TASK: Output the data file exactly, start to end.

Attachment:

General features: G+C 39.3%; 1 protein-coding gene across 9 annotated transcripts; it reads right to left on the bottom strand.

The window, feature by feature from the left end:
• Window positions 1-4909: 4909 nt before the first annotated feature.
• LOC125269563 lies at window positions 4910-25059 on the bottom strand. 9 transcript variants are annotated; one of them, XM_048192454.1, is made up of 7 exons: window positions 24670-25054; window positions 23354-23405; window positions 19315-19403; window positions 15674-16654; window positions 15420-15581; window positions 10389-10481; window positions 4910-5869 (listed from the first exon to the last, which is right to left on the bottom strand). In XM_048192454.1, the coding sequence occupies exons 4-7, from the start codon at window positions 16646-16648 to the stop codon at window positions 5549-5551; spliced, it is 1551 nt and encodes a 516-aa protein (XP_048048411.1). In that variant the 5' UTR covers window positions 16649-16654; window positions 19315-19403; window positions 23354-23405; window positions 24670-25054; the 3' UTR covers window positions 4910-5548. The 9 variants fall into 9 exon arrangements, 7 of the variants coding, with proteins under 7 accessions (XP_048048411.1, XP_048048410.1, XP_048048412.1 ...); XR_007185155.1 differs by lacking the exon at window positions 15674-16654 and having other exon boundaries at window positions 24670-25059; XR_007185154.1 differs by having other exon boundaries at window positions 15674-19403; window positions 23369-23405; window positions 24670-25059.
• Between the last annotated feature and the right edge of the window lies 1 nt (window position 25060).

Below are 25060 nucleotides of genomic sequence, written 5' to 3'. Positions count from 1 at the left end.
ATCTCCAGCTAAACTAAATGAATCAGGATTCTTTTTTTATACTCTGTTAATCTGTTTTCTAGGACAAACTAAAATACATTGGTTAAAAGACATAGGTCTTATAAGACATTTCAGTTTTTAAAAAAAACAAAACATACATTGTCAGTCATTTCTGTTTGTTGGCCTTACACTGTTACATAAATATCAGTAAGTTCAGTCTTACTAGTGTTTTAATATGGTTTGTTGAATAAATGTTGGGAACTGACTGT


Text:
General features: G+C 39.3%; 1 protein-coding gene across 9 annotated transcripts; it reads right to left on the bottom strand.

The window, feature by feature from the left end:
• Window positions 1-4909: 4909 nt before the first annotated feature.
• LOC125269563 lies at window positions 4910-25059 on the bottom strand. 9 transcript variants are annotated; one of them, XM_048192454.1, is made up of 7 exons: window positions 24670-25054; window positions 23354-23405; window positions 19315-19403; window positions 15674-16654; window positions 15420-15581; window positions 10389-10481; window positions 4910-5869 (listed from the first exon to the last, which is right to left on the bottom strand). In XM_048192454.1, the coding sequence occupies exons 4-7, from the start codon at window positions 16646-16648 to the stop codon at window positions 5549-5551; spliced, it is 1551 nt and encodes a 516-aa protein (XP_048048411.1). In that variant the 5' UTR covers window positions 16649-16654; window positions 19315-19403; window positions 23354-23405; window positions 24670-25054; the 3' UTR covers window positions 4910-5548. The 9 variants fall into 9 exon arrangements, 7 of the variants coding, with proteins under 7 accessions (XP_048048411.1, XP_048048410.1, XP_048048412.1 ...); XR_007185155.1 differs by lacking the exon at window positions 15674-16654 and having other exon boundaries at window positions 24670-25059; XR_007185154.1 differs by having other exon boundaries at window positions 15674-19403; window positions 23369-23405; window positions 24670-25059.
• Between the last annotated feature and the right edge of the window lies 1 nt (window position 25060).

Below are 25060 nucleotides of genomic sequence, written 5' to 3'. Positions count from 1 at the left end.
ATCTCCAGCTAAACTAAATGAATCAGGATTCTTTTTTTATACTCTGTTAATCTGTTTTCTAGGACAAACTAAAATACATTGGTTAAAAGACATAGGTCTTATAAGACATTTCAGTTTTTAAAAAAAACAAAACATACATTGTCAGTCATTTCTGTTTGTTGGCCTTACACTGTTACATAAATATCAGTAAGTTCAGTCTTACTAGTGTTTTAATATGGTTTGTTGAATAAATGTTGGGAACTGACTGT